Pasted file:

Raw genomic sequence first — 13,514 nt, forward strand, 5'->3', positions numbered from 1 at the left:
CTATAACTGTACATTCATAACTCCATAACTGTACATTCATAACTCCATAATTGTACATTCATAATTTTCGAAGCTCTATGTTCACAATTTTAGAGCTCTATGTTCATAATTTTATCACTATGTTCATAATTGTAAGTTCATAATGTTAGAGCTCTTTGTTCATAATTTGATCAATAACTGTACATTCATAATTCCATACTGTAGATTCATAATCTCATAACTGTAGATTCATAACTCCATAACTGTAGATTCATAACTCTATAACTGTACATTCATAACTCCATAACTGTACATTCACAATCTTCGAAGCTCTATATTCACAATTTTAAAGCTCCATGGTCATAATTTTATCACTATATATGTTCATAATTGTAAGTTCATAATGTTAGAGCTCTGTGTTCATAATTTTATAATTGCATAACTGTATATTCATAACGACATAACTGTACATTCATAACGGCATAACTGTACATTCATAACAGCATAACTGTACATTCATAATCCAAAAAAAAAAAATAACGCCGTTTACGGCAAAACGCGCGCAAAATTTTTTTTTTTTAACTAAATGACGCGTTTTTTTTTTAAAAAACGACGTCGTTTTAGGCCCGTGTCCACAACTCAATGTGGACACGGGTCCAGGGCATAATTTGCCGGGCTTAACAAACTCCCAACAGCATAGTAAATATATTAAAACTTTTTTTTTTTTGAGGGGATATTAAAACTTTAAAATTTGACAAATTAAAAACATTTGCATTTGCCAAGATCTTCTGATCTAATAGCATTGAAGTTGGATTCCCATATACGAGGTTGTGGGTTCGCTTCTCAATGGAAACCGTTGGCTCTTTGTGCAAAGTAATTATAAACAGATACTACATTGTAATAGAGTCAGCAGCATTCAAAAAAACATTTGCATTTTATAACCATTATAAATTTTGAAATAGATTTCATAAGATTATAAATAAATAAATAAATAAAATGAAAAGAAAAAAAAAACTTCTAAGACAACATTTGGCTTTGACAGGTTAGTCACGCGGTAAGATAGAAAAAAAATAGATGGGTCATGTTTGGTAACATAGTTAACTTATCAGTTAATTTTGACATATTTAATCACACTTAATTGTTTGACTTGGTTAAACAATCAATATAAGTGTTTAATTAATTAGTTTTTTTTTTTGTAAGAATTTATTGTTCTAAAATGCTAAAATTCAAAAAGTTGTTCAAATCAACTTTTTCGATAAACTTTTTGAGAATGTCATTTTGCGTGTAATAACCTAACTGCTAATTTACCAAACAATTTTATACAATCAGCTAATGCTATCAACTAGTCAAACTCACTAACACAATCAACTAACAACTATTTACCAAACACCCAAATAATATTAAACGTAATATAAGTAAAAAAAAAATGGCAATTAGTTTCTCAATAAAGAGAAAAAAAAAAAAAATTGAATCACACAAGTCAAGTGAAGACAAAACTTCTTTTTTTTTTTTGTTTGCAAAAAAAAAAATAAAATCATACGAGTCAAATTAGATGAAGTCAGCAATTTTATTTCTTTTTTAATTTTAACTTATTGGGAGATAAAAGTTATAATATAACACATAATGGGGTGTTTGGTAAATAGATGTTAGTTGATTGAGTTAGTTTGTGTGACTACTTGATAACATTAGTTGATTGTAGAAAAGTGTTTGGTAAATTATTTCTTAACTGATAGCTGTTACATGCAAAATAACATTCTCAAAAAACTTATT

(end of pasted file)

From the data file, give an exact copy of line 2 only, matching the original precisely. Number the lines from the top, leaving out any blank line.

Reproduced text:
CTATAACTGTACATTCATAACTCCATAACTGTACATTCATAACTCCATAATTGTACATTCATAATTTTCGAAGCTCTATGTTCACAATTTTAGAGCTCTATGTTCATAATTTTATCACTATGTTCATAATTGTAAGTTCATAATGTTAGAGCTCTTTGTTCATAATTTGATCAATAACTGTACATTCATAATTCCATACTGTAGATTCATAATCTCATAACTGTAGATTCATAACTCCATAACTGTAGATTCATAACTCTATAACTGTACATTCATAACTCCATAACTGTACATTCACAATCTTCGAAGCTCTATATTCACAATTTTAAAGCTCCATGGTCATAATTTTATCACTATATATGTTCATAATTGTAAGTTCATAATGTTAGAGCTCTGTGTTCATAATTTTATAATTGCATAACTGTATATTCATAACGACATAACTGTACATTCATAACGGCATAACTGTACATTCATAACAGCATAACTGTACATTCATAATCCAAAAAAAAAAAATAACGCCGTTTACGGCAAAACGCGCGCAAAATTTTTTTTTTTTAACTAAATGACGCGTTTTTTTTTTAAAAAACGACGTCGTTTTAGGCCCGTGTCCACAACTCAATGTGGACACGGGTCCAGGGCATAATTTGCCGGGCTTAACAAACTCCCAACAGCATAGTAAATATATTAAAACTTTTTTTTTTTTGAGGGGATATTAAAACTTTAAAATTTGACAAATTAAAAACATTTGCATTTGCCAAGATCTTCTGATCTAATAGCATTGAAGTTGGATTCCCATATACGAGGTTGTGGGTTCGCTTCTCAATGGAAACCGTTGGCTCTTTGTGCAAAGTAATTATAAACAGATACTACATTGTAATAGAGTCAGCAGCATTCAAAAAAACATTTGCATTTTATAACCATTATAAATTTTGAAATAGATTTCATAAGATTATAAATAAATAAATAAATAAAATGAAAAGAAAAAAAAAACTTCTAAGACAACATTTGGCTTTGACAGGTTAGTCACGCGGTAAGATAGAAAAAAAATAGATGGGTCATGTTTGGTAACATAGTTAACTTATCAGTTAATTTTGACATATTTAATCACACTTAATTGTTTGACTTGGTTAAACAATCAATATAAGTGTTTAATTAATTAGTTTTTTTTTTTGTAAGAATTTATTGTTCTAAAATGCTAAAATTCAAAAAGTTGTTCAAATCAACTTTTTCGATAAACTTTTTGAGAATGTCATTTTGCGTGTAATAACCTAACTGCTAATTTACCAAACAATTTTATACAATCAGCTAATGCTATCAACTAGTCAAACTCACTAACACAATCAACTAACAACTATTTACCAAACACCCAAATAATATTAAACGTAATATAAGTAAAAAAAAAATGGCAATTAGTTTCTCAATAAAGAGAAAAAAAAAAAAAATTGAATCACACAAGTCAAGTGAAGACAAAACTTCTTTTTTTTTTTTGTTTGCAAAAAAAAAAATAAAATCATACGAGTCAAATTAGATGAAGTCAGCAATTTTATTTCTTTTTTAATTTTAACTTATTGGGAGATAAAAGTTATAATATAACACATAATGGGGTGTTTGGTAAATAGATGTTAGTTGATTGAGTTAGTTTGTGTGACTACTTGATAACATTAGTTGATTGTAGAAAAGTGTTTGGTAAATTATTTCTTAACTGATAGCTGTTACATGCAAAATAACATTCTCAAAAAACTTATT